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China's plant resources need additional protections

07.09.2011
Existing system of reserves is failing to conserve wild plants that could be valuable future sources of food and medicine

China needs to change where it sites its nature reserves and steer people out of remote rural villages toward cities to protect its valuable but threatened wild plant resources, according to an article published in the September issue of BioScience.

The article, by Weiguo Sang and Keping Ma of the Chinese Academy of Sciences' Institute of Botany and Jan C. Axmacher of University College, London, lists seven strategic steps that are needed to secure the future of China's wild plants, which the authors say are not effectively conserved by the country's existing protected areas. Many of those areas exist only on paper and are located far from Yunnan and Sichuan provinces, where rare species are found in the largest numbers, according to Sang and his coauthors.

Protected area managers in many cases currently lack basic data about which plant species are present on their reserves and even the exact area and extent of the reserves. Consequently, the effects of China's rapid economic development, the related spread of invasive species, and the growth of tourism could drive to extinction species that could be sources of future crops and medicine.

Apart from creating well-enforced reserves in appropriate areas and encouraging the rural poor, who often overexploit plant resources, to move into cities, China should develop accurate data on threats to its plant species, develop specific management and monitoring plans for the most threatened, and encourage sustainable eco-tourism that does not damage plants, the BioScience authors argue. The country should also consider temporary protection of very rare species in botanical gardens and expand funding and training for traditional taxonomy, as well as experimental ecosystem laboratories and management.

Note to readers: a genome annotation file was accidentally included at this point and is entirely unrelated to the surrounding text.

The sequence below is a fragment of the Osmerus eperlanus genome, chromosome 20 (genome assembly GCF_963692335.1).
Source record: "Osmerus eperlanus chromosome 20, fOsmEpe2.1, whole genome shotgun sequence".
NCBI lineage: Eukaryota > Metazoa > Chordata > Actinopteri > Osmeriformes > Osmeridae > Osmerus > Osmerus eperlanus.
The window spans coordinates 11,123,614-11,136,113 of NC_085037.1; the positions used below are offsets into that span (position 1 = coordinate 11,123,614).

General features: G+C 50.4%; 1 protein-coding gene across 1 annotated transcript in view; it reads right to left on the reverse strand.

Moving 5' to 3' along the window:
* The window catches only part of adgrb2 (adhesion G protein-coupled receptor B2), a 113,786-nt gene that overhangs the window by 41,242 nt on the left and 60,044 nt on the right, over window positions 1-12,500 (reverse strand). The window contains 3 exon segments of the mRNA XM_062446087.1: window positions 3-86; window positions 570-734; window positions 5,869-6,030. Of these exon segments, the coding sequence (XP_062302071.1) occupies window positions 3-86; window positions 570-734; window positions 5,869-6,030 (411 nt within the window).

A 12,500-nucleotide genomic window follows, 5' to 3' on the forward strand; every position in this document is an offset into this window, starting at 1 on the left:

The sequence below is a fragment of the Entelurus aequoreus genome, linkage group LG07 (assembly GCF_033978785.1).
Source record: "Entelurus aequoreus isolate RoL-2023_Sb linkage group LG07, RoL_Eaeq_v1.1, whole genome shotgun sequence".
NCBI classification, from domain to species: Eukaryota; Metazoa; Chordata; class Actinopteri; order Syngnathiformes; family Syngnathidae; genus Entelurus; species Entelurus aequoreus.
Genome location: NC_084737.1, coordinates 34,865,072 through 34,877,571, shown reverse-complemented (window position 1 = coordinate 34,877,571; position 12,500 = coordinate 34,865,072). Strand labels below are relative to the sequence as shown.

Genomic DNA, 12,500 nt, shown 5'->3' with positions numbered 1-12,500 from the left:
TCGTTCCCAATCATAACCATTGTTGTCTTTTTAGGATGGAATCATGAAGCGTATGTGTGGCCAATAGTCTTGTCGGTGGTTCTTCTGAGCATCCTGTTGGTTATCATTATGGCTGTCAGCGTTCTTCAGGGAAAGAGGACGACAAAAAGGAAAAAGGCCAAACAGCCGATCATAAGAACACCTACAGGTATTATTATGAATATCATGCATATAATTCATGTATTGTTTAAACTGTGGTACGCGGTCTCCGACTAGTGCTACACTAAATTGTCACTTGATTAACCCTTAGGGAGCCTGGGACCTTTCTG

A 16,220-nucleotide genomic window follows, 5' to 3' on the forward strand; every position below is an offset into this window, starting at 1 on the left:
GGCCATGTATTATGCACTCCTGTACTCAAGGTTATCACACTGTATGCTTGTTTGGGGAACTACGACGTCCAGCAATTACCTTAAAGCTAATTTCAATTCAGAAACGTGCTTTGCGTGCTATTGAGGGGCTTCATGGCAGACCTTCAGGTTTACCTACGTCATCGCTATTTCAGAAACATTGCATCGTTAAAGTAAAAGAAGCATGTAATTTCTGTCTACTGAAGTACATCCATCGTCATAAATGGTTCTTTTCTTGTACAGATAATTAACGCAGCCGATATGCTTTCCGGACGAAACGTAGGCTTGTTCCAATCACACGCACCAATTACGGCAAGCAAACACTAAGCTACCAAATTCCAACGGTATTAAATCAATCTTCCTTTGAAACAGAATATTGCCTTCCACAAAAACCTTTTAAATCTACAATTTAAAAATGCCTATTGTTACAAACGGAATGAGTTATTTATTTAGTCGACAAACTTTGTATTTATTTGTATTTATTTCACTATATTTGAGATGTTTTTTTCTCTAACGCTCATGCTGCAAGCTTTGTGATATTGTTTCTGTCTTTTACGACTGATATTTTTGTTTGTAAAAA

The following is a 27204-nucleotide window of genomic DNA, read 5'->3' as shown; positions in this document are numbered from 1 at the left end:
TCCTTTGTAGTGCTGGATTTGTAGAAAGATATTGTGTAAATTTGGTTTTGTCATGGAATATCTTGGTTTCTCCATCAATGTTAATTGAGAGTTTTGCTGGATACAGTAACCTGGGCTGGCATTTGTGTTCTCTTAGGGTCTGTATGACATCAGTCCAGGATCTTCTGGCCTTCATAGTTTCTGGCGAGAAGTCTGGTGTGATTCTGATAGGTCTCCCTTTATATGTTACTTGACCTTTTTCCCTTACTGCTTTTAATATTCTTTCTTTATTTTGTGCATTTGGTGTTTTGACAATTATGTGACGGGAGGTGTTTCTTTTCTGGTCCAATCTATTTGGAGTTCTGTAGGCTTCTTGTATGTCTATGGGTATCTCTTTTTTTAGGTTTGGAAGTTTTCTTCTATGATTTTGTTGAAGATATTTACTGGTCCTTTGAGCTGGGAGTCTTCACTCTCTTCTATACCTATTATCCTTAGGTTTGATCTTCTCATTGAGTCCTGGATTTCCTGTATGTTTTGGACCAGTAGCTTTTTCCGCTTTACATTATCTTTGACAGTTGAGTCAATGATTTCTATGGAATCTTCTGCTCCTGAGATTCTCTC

After noon EDT on 7 September and for the remainder of the month, the full text of the article will be available for free download through the copy of this Press Release available at www.aibs.org/bioscience-press-releases/.

BioScience, published monthly, is the journal of the American Institute of Biological Sciences (AIBS). BioScience publishes commentary and peer-reviewed articles covering a wide range of biological fields, with a focus on "Organisms from Molecules to the Environment." The journal has been published since 1964. AIBS is an umbrella organization for professional scientific societies and organizations that are involved with biology. It represents some 200 member societies and organizations with a combined membership of about 250,000.

The complete list of peer-reviewed articles in the September 2011 issue of BioScience is as follows:

Modeling Forest Self-assembly Dynamics Using Allometric and Physical First Principles.

Sean T. Hammond and Karl J. Niklas

Wetlands as Settings for Human Health: Incorporating Ecosystem Services and Health Impact Assessment into Water Resource Management.

Pierre Horwitz and C. Max Finlayson

Technology on the Move: Recent and Forthcoming Innovations for Tracking Migratory Birds.

Eli S. Bridge, Kasper Thorup, Melissa S. Bowlin, Phillip B. Chilson, Robert H. Diehl, René W. Fléron, Phillip Hartl, Roland Kays, Jeffrey F. Kelly, W. Douglas Robinson, and Martin Wikelski

Postdoctoral Training Aligned with the Professoriate.
Brian Rybarczyk, Leslie Lerea, P. Kay Lund, Dawayne Whittington, and Linda Dykstra
Experiences of Ethnobotanists with Publication: A First Approach.
Ulysses P. Albuquerque, Marcelo A. Ramos, and Maria F. T. Medeiros
Beyond Reserves and Corridors: Policy Solutions to Facilitate the Movement of Plants and Animals in a Changing Climate.

John Kostyack, Joshua J. Lawler, Dale D. Goble, Julian D. Olden, and J. Michael Scott

Securing a Future for China's Wild Plant Resources.
Weiguo Sang, Keping Ma, and Jan C. Axmacher

Tim Beardsley | EurekAlert!
Further information:
http://www.aibs.org

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